1) A 34-36' keelboat (often what it is that people try open ocean with) with a few years on it could cost you $60K-$110K here (USD). You could kit it up to be $175K if you put a lot of ocean safety, comms, radars, etc. A 40' keel boat could run closer to $200K-250K and a catamaran (smaller) could run from $100K-$200K and it could be.

    Compare that to any modestly decent ship in Traveller - 30-50 MCr = 75 Mil to 150 Mil USD and upwards. That's a vast difference in who can participate.

    Going transatlantic is risky (unwise as a solo venture). You can end up with a broken mast (friend of my dad's lost his going around the Cape of Horn and had to lash himself to the stump of the mast and hope the boat didn't capsize). You can damage a keel, steering or props (my boss that did the round the world trip hit something off the coast of Africa and it took 6 months to repair). That can lead to vast bills and long repair times where you are beached.

    With the sorts of maritime vessels I mentioned, the cost could run in the 10s of thousands (to make the same sort of analogy, that's 4-10% of the ship's value and for a ship that is worth equivalent to 30-50 MCr, that'd look like 1.2MCr to 5MCr. And that's not counting the costs of being beached.

    Crews living a cruising life can fix many things. But a lot of the systems on boats are designed to be the most simple they can be so that this is possible. If you tried this with a racing catamaran, good luck. It won't end well. But what you almost always have without anything else working is: you can breathe, you can usually find some drinkable water, and you most of the time can call for coast guard help or some other sailor to drop by and help you out and give you a tow. How well does that work in space? You run out of reaction mass, of air, or the ability to vent heat because you don't have anything to heat and eject... or you can run out of power and end up cold and dark. And a call for help could take so long you might be years in getting heard depending on the particulars. And misjumps with damage can leave you in a place nobody goes and you can't easily get back from.

    To run a nuclear plant, an M-drive, and a J-drive, you need more engineering ability than jackleg mechanic or plumber skills.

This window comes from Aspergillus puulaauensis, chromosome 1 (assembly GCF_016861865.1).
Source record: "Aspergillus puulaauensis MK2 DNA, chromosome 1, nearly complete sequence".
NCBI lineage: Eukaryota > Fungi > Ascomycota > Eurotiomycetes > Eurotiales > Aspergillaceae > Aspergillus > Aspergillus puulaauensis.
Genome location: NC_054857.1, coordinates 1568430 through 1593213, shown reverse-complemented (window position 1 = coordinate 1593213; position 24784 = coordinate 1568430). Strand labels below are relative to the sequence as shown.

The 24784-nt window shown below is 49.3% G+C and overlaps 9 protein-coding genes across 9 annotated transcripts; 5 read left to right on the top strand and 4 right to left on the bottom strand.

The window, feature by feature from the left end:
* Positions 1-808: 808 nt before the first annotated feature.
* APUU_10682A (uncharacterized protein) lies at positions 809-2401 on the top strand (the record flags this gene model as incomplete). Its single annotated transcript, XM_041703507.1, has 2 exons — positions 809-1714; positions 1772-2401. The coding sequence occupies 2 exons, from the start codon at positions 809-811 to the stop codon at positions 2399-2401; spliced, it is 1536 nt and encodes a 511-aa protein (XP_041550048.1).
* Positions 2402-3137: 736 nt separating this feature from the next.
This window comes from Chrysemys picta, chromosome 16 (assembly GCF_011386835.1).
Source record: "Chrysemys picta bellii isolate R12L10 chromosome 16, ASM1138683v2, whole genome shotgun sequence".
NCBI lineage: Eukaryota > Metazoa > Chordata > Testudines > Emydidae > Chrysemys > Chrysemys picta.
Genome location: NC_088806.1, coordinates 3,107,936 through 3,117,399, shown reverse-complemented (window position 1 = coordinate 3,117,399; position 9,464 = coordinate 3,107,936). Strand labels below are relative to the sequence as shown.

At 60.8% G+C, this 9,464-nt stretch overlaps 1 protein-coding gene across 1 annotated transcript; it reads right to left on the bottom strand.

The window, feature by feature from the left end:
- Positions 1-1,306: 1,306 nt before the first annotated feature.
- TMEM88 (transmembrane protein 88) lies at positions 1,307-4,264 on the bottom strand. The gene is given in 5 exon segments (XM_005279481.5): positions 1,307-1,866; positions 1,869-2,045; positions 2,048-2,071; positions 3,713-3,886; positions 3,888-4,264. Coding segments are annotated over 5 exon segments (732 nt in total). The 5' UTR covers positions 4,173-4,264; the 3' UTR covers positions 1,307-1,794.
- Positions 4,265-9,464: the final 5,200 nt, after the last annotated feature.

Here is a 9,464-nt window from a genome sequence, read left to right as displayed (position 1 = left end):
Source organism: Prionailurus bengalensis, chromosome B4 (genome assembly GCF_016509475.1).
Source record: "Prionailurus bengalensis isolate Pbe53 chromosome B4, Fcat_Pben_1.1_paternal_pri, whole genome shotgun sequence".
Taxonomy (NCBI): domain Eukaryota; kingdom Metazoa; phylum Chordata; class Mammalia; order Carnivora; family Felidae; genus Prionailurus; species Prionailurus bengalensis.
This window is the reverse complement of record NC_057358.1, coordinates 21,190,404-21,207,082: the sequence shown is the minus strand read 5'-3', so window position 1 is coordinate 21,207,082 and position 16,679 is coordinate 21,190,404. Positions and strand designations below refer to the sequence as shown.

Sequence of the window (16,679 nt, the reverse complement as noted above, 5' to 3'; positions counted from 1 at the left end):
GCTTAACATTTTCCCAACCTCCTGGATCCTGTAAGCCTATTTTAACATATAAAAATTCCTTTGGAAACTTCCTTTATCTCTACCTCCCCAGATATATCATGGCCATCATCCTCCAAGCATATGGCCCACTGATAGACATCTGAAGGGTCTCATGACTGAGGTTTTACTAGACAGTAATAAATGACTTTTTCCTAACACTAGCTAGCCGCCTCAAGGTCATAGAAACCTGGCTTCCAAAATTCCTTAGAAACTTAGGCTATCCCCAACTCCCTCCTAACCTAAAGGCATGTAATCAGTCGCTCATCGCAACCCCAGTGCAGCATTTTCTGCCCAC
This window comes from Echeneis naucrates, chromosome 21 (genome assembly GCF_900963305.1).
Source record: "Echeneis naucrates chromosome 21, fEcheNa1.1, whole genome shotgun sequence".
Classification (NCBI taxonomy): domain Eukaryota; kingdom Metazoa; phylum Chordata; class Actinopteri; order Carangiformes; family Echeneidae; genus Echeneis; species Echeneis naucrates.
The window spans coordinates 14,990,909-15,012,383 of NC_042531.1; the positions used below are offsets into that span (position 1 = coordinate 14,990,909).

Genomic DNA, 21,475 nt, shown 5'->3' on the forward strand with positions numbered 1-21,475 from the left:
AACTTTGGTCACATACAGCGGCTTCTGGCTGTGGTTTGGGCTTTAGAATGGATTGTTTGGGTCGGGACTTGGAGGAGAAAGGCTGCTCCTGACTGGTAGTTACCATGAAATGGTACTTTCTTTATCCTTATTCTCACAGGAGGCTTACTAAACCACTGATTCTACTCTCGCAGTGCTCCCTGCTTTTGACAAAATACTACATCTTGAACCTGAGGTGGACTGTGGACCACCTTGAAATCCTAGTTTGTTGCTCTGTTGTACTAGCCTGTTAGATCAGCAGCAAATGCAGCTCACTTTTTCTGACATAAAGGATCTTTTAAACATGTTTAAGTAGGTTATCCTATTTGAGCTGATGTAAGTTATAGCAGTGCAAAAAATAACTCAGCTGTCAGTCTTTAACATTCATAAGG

Also, in the modern world, I know a lot of cruisers that worry about going anywhere near the coasts of South America (and the Panama Canal) or along Africa and some parts of the Asian Rim. Small yachts often get stolen and the crew dump in a small boat or just killed. There's money to be made. And that's on a ship that would cost maybe 75-80K Cr (translating the costs of a decent keelboat or catamaran)... imagine 30-50 MCr! Piracy is real. You could end up hostages while your ship is sold off and until someone pays to get you back. It's actually an economy in some places.

    The banks will back ship loans for ships that are working and ideally have a company owner and that company has a reputation and the owner has some positive indicators they are going to work and not flee with the ship. With cruisers who may or may not get back to where they started... why would the banks be bankrolling that? And if they did, wouldn't they want a much higher interest rate? I'd think so.

  2. Part 2 (too long for one post):
    Now, can you justify that for the ludicrously wealthy? Yes. But not the individual spacer. And what's the difference in ships? Well, most of the insanely rich folks have massive yachts worth in 100s of millions of USDs (so lets say a 300 million dollar yacht = 100 MCr). Slightly less insane yachts may come in at $50-100 million dollars (which might look like 17-33 MCr which seems to be closer to the smaller ship). But all of those have pools, small craft, some have helipads, every sensor and comms system, and can sleep 20+ so they have parties (some likely sleep 50+). Bars, etc. That is not the spartan layout of Traveller designs. Some of the expensive yachts have multi room suites that would be as large as a medium condo. Not in Traveller designs! To match that, you'd be looking at for at least three times as much space and that'll really jack up your yacht costs (for those who don't care, that's not an obstacle). Those yachts could have crews from 10 to 30. And they work. The really wealthy expect that from their employees.

    So you can do a rich Baroness or better yet an Marqessa with a big yacht. But even then, there is a lot of business goes afloat and the ship's crew works and doesn't set the travel plans nor do they get a lot of time off in ports of call.

    On the one hand, I'd let that kind of action go on in my game world. On the other hand, I'm kind of against glorifying the excess wealth of the ludicrously wealthy by showing yet another area where the very rich get to flaunt their wealth and live lives none of us normal folk can imagine.

    Now, how could you do something closer to 'maritime cruising'?
    1) You have lots of planets where you can set down in a calm lagoon or on a hard rock 'pad'.
    2) You posit instead of nuclear reactors, a high energy power cell that is repaired every so many years. That cuts down maintenance.
    3) You consider doing in-system cruising versus jump. You can get a lot of space back for the J-drive and you need a less powerful computer and you get back fuel space by using a power cell. That might start to make your 100-300 ton ships have more space like a yacht.
    4) You could consider a solar sail for parts of in-system travel.
    5) A planet with some habitable worlds could be like an archipelago. If you had several planets like that in your system, you'd have a lot of room for in-system cruising. (My theory is you need beautiful places with unique visuals and cultures to visit and you need to have atmo that doesn't require a suit or mask).

    That's my 0.02. Happy Travelling!